The More Physical Exercise One Gets, the Less Severe COVID-19 Is: Study

People who were more physically active 'before' they became infected with COVID-19 had a lower risk of developing severe symptoms, a new study of more than 190,000 adults suggests. 

Note: Please do not confuse exercise 'before' getting COVID with exercise 'during' COVID. If you have been confirmed with COVID, you will need to rest rather than trying to start a new exercise program.

The study, published last week in the American Journal of Preventive Medicine, sought to determine if there is an association between physical activity and less-severe COVID-19 outcomes, regardless of sex, race, or whether patients have chronic health problems.

stem cell therapy and COVID-19

“The main message is that every little bit of physical activity counts,” said Dr. Deborah Rohm Young, the study’s lead author, in a press release. “The more exercise the better, no matter a person’s race, ethnicity, age, sex, or chronic conditions.”

For the study, researchers at non-profit health group Kaiser Permanente analyzed the records of 194,191 Southern California adult patients who had been diagnosed with COVID-19 between Jan. 1, 2020, and May 31, 2021. All patients had self-reported their physical activity levels in the two years before their infection, and each of them was categorized ranging from “always inactive” for having 10 minutes or less of exercise per week, to “always active” for having 150 or more minutes of exercise per week.

The analysis showed that patients in the lower physical activity categories were more likely to have adverse COVID-19 outcomes, with those classified as “always inactive” having the highest odds of hospitalization, deterioration, or death.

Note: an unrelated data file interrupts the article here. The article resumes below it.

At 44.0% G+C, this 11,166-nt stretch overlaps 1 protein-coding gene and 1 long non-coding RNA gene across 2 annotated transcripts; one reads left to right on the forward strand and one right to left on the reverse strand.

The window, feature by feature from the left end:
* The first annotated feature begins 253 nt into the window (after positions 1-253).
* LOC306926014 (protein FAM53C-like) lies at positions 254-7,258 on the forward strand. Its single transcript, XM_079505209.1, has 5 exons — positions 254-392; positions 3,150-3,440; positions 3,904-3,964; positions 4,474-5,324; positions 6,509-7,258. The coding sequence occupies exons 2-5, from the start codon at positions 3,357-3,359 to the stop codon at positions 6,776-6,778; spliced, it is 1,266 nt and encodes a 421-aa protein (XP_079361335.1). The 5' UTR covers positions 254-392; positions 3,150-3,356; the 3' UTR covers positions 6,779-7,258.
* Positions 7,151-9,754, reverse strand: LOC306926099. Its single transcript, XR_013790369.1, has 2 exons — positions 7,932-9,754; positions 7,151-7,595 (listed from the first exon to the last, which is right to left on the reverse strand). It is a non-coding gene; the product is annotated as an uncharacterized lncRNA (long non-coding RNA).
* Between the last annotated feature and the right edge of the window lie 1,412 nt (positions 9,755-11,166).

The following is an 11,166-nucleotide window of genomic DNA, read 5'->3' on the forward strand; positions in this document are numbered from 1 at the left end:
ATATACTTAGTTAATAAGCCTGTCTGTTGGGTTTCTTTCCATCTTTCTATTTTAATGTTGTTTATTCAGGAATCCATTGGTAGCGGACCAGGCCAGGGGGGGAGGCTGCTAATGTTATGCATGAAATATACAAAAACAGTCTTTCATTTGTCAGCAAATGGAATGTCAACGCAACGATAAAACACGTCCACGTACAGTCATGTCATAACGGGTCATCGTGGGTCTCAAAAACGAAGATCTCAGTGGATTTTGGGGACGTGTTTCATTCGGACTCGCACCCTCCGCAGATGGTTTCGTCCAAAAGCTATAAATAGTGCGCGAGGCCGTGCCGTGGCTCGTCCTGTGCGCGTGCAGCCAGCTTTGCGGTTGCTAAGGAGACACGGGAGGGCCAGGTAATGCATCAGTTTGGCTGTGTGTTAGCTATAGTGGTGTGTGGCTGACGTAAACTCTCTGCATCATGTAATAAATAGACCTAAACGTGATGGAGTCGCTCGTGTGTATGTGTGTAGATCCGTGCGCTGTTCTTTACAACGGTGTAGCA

This trend held true for patients of different sexes, races, and those with underlying chronic conditions such as obesity, hypertention, and cardiovascular diseases (CVD), according to the authors.

“Pre-existing chronic conditions, such as obesity, CVD, diabetes, and hypertension, are strongly associated with COVID-19‒related deaths,” the authors noted. “These data indicate that if a person with chronic disease was infected, the odds of hospitalization, inpatient deterioration event, and death were lowered among those who were engaged in some physical activity before COVID-19 diagnosis, compared with those in the always inactive category.”

An important limitation of the study, according to the researchers, is the fact that it relied on self-reported data. With that said, their analysis did lead to a conclusion consistent with previous studies.

One of those studies, published in February by researchers from South Africa, examined the physical activity of more than 65,000 adults who tested positive for COVID-19 from 19 March 2020 to 30 June 2021. The patients’ COVID-19-related outcomes were matched against their physical activity history, which was recorded by smart devices, clocked gym attendance, and participation in mass sporting events in the two years before the South African government imposed a lockdown.

After accounting for demographic factors and other risk factors, patients in the “high activity band,” or those who exercised more than 150 minutes per week, were found to be at a 34 percent lower risk of admission, a 41 percent lower risk of ICU admission, a 45 percent lower risk of requiring ventilation and a 42 percent lower risk of death, compared with those with low levels of activity.

“Adults with high and moderate physical activity levels had significantly better outcomes than those with low activity when contracting COVID-19,” the researchers said. “The apparent protective effects of regular physical activity extended to those with concomitant chronic medical conditions.”

Source and Reference:

For more evidence, check out the evidence tracker on Exercise and COVID-19 from (constantly updated), with more than 49 published studies by more than 400 scientists.




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